Would you prefer to be alarmed by how unprepared you might be for retirement? Or would you rather be lulled into a false sense of security?
Me, I'd rather be lulled because then I could meander through life without a care in the world. But no matter what you'd rather feel, it's wise to become aware of your retirement needs and take appropriate action to reach your goals. Turn that feeling of alarm -- or complacency -- into action.
Concerns of baby boomers
Among us boomers, confidence about retirement security is low, according to a
recent survey, with 80 percent of boomer respondents saying they are fairly confident, somewhat confident or not at all confident about retirement. Only about 15 percent of boomers are very confident about having adequate savings for retirement.
A big part of the problem is that we're not omniscient. We don't know how long our savings will need to last. Who can guess how long we will live? We have no idea how much our retirement nest egg will earn before or after retirement. We don't know how much inflation will eat into our return. Even if we correctly guess all these things, something unexpected -- such as medical costs -- could easily throw the numbers out of whack.
So it's not surprising to discover that we have a hard time coming up with a dollar figure for our nest egg -- the money we should strive to accumulate by the time we retire. Nearly 10 percent of us believe we should save more than $2 million; about 12 percent say somewhere between $1 million and $2 million; about 20 percent, between $500,000 and $1 million; and roughly a third of us say somewhere between $50,000 and $500,000. The rest of us -- about a quarter of survey respondents -- just shake our heads and admit we have no clue.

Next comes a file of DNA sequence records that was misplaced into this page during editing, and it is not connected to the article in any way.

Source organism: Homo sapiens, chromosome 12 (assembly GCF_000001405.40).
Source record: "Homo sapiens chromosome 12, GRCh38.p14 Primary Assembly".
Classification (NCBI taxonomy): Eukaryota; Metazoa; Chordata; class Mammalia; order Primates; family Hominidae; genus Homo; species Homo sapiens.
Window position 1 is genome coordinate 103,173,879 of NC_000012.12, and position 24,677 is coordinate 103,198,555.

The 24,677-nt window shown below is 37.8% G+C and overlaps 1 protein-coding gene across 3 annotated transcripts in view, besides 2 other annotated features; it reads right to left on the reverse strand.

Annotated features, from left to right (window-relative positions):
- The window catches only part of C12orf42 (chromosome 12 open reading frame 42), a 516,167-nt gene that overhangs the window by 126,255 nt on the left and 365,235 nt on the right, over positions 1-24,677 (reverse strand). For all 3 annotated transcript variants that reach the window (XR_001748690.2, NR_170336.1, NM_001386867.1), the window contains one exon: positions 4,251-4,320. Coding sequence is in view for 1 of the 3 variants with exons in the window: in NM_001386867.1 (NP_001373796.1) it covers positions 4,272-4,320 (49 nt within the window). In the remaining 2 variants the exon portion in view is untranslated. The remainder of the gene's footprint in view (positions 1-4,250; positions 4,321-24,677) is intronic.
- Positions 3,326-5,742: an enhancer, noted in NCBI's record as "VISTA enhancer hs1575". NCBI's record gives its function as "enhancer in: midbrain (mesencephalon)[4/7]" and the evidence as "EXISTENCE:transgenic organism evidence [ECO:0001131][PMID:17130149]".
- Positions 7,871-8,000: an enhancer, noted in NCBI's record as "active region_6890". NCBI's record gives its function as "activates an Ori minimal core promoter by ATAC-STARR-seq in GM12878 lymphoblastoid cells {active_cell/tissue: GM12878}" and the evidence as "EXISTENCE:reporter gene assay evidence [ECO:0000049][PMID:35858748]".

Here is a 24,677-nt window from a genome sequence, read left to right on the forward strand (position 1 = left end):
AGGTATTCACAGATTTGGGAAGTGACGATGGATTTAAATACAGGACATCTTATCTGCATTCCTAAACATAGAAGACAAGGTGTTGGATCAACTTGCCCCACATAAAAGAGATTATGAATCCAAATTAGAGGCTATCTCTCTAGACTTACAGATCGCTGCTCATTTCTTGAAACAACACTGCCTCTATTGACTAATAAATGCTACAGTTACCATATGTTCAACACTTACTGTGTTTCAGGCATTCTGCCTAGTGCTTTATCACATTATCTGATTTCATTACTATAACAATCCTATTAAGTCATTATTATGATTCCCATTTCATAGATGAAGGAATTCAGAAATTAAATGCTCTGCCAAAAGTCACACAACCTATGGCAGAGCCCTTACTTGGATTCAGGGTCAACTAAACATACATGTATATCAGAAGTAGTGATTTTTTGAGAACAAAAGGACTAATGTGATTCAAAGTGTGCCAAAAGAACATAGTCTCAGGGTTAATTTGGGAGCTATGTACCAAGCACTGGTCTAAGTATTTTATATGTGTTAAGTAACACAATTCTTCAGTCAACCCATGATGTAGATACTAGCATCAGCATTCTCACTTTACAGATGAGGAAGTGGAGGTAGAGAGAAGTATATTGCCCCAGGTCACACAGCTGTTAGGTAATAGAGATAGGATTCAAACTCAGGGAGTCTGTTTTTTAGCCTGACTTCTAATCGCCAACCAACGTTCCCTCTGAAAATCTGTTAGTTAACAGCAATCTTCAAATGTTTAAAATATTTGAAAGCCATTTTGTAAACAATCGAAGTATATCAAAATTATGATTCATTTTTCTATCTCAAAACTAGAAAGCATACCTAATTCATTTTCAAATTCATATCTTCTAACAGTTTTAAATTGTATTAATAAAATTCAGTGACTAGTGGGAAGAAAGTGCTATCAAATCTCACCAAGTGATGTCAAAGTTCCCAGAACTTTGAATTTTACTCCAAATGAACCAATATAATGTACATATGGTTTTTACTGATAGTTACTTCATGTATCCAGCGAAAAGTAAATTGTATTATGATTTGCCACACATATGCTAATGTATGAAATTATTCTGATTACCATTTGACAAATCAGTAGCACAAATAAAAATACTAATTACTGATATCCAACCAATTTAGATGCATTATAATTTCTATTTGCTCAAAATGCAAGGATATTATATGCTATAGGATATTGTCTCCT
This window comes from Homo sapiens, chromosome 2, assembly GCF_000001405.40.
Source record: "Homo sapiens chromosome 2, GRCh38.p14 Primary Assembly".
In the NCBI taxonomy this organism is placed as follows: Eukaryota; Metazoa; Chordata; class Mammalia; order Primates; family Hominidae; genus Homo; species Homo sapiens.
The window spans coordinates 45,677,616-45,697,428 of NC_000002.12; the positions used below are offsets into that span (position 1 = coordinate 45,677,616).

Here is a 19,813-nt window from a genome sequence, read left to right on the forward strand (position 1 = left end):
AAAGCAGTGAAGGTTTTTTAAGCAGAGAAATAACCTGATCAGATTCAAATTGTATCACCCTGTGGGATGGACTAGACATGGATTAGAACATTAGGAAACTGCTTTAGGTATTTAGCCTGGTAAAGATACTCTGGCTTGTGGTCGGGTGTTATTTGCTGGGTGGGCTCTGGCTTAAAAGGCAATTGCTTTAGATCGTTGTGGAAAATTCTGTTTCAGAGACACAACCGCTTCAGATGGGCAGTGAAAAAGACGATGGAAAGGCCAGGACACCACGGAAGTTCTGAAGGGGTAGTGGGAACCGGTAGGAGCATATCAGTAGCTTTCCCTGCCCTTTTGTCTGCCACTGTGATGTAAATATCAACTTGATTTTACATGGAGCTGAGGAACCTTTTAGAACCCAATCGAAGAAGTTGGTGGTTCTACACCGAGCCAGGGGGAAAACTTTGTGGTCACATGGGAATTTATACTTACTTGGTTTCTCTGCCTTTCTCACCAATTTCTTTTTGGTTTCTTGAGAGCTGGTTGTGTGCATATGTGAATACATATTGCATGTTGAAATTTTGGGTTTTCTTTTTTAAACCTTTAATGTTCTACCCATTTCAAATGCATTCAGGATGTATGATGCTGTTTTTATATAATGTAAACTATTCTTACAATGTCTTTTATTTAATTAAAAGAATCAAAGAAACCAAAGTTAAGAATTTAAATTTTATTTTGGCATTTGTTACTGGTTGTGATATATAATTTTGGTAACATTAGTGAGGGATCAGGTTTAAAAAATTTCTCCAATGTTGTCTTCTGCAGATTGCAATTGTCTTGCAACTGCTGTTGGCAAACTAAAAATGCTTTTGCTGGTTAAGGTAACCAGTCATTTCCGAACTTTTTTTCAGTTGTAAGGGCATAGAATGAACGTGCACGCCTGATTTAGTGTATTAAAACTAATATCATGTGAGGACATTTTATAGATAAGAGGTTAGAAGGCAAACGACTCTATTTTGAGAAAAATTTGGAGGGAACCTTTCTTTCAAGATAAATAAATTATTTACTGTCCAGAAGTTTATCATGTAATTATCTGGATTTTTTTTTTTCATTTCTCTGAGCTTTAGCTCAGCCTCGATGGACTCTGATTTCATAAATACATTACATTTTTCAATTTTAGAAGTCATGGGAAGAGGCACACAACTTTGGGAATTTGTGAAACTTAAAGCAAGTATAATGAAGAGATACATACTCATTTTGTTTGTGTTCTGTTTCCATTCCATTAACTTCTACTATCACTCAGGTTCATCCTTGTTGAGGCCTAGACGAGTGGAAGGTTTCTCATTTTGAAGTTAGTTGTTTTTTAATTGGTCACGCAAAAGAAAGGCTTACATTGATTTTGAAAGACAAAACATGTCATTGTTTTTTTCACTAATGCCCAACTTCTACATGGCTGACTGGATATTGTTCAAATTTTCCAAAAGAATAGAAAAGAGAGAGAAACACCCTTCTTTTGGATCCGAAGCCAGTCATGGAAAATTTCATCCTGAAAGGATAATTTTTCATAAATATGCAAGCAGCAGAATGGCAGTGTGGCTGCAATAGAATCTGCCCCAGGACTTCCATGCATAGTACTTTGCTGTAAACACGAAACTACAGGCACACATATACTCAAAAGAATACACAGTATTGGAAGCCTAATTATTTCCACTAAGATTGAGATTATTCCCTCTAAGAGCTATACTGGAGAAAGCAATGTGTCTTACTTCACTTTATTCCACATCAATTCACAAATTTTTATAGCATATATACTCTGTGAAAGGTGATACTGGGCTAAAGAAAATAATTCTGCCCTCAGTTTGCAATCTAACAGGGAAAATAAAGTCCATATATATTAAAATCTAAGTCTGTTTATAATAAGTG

The good news and the dreadful news
In June, Fidelity Investments came out with its report on "
America's Retirement Readiness." According to a survey of 1,900 households, Americans are on track to replace 59 percent of their pre-retirement income during retirement. That seems impressive -- until you look at the assumptions behind that number.
The typical American household, headed by a 43-year-old, has $18,750 in retirement savings. (This represents the median household -- meaning that half of American households have more in savings, half have less.) That household is on track to replace somewhere between 10 percent and 20 percent of pre-retirement income -- that's the income you earn just before you say buh-bye to your job for good. Social Security and pension benefits are expected to cover the rest.
I'm not sure how anyone can count on pensions and Social Security to meet the bulk of their retirement needs.
Pensions are going the way of electric typewriters and Social Security is currently undergoing a legislative metamorphosis, making it difficult for anyone to calculate benefits with any degree of certainty.